Despite the heat, dozens of tables lined Fairfield Way for the Fall 2018 Involvement Fair to advertise various extracurricular activities. Over 500 academic, environmental, Greek, fitness, service, religious, cultural, political and many other types of clubs handed out colored flyers and added students to their email lists.
Whether students were completely unsure of what they wanted to join or knew exactly what they were looking for, the Involvement Fair was a great starting point. With the sheer amount of clubs to choose from, students were bound to find at least one that peaked their interest.
The Involvement Fair makes it easy for students to connect with groups and organizations in person rather than searching on outdated websites for contact information. Madison Molnar, a first-semester ecology and evolutionary biology major, went in looking for certain kinds of groups that she would have struggled to contact without the Involvement Fair.
“I had an idea of what I wanted to go into, but I didn’t know how to contact clubs directly, so here I can sign up for them and then they contact me,” Molnar said. “Like I knew I had ideas on what I want to join, but the actual club wasn’t in front of me.”
Molnar also found clubs that she hadn’t originally thought of.
“The moon appreciation club was unexpected,” Molnar said. “I found stuff specifically, but I didn’t know that they had Special Olympics so that’s something that I’m interested in.”
Jillian Petrocelli, a fourth-semester biology major, used her experiences from last year to help her create a new approach to finding a club that’s right for her this semester.
“Last year, I tried to get involved in a couple things, but after going to the first meetings I wasn’t really interested,” Petrocelli said. “I also just realized I didn’t have a lot of time for it. “But this year I want to actually get involved in something. I want to meet new people.”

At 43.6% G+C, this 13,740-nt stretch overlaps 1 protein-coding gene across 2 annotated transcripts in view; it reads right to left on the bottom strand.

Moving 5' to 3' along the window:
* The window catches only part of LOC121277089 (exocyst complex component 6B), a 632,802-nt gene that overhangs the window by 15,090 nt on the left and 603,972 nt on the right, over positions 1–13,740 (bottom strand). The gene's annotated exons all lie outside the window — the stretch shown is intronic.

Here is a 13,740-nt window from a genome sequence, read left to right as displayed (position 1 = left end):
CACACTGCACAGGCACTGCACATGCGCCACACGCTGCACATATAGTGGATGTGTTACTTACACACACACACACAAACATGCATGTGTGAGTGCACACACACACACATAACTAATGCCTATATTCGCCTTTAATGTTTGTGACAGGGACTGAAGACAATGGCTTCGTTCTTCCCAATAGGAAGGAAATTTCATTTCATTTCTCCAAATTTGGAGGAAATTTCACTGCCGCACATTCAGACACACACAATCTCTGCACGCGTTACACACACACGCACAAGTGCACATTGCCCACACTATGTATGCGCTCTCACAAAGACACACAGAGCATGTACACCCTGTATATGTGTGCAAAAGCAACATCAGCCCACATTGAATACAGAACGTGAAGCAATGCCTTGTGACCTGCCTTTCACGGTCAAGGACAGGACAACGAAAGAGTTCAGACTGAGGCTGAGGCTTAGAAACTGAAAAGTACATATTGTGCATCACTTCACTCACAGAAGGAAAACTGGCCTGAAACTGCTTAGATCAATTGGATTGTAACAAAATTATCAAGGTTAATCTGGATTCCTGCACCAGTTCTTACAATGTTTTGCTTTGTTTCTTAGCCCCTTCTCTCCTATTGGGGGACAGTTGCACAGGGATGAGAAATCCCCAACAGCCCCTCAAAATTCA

Clubs and student groups are a great way to be part of a small, close-knit community within a university as big as UConn.
Martin Villanueva, a sixth-semester healthcare management major, also emphasized the importance of getting involved as a way to give students a leg up on the future.
“As a freshman, I just dove into everything,” Villanueva said. “I guess you should find something that’s really going to be worthwhile. Something that will bring you a lot of experience… So one thing I did was USG. That’s what brought me a lot of leadership experience and also the ability to network with other upperclassmen.”
Once students find four or five clubs that they’re interested in, they have to narrow that list down to something they can manage on top of school work and possibly a job.
Molnar said she plans to prioritize which organizations she wants to join based on her schedule and her interests.
“I have different fields of interest,” Molnar said. “I want to be in at least one politically active club so I’ll just narrow it down to one and then I’ll narrow it down to maybe one outdoorsy club. So I have a central spot for each of those interests.”
Petrocelli advised new students against showing up to only the first meeting.
“I would go to a few meetings rather than (only) going to the first one, think that it’s something you can do and pay because a lot of clubs have fees,” Petrocelli said. “I ended up paying to go to a few clubs and then didn’t end up participating which was a waste of my time and a waste of my money.”
Petrocelli also recommended that students make smart choices that will benefit their futures.
“You have limited time, so you want to make sure you’re doing valuable things with that time,” she said.
The Involvement Fair marks just one of many ways that UConn welcomes both new and returning students to campus and ushers in a new semester.
Alexis Taylor is a staff writer for The Daily Campus. She can be reached via email at email@example.com.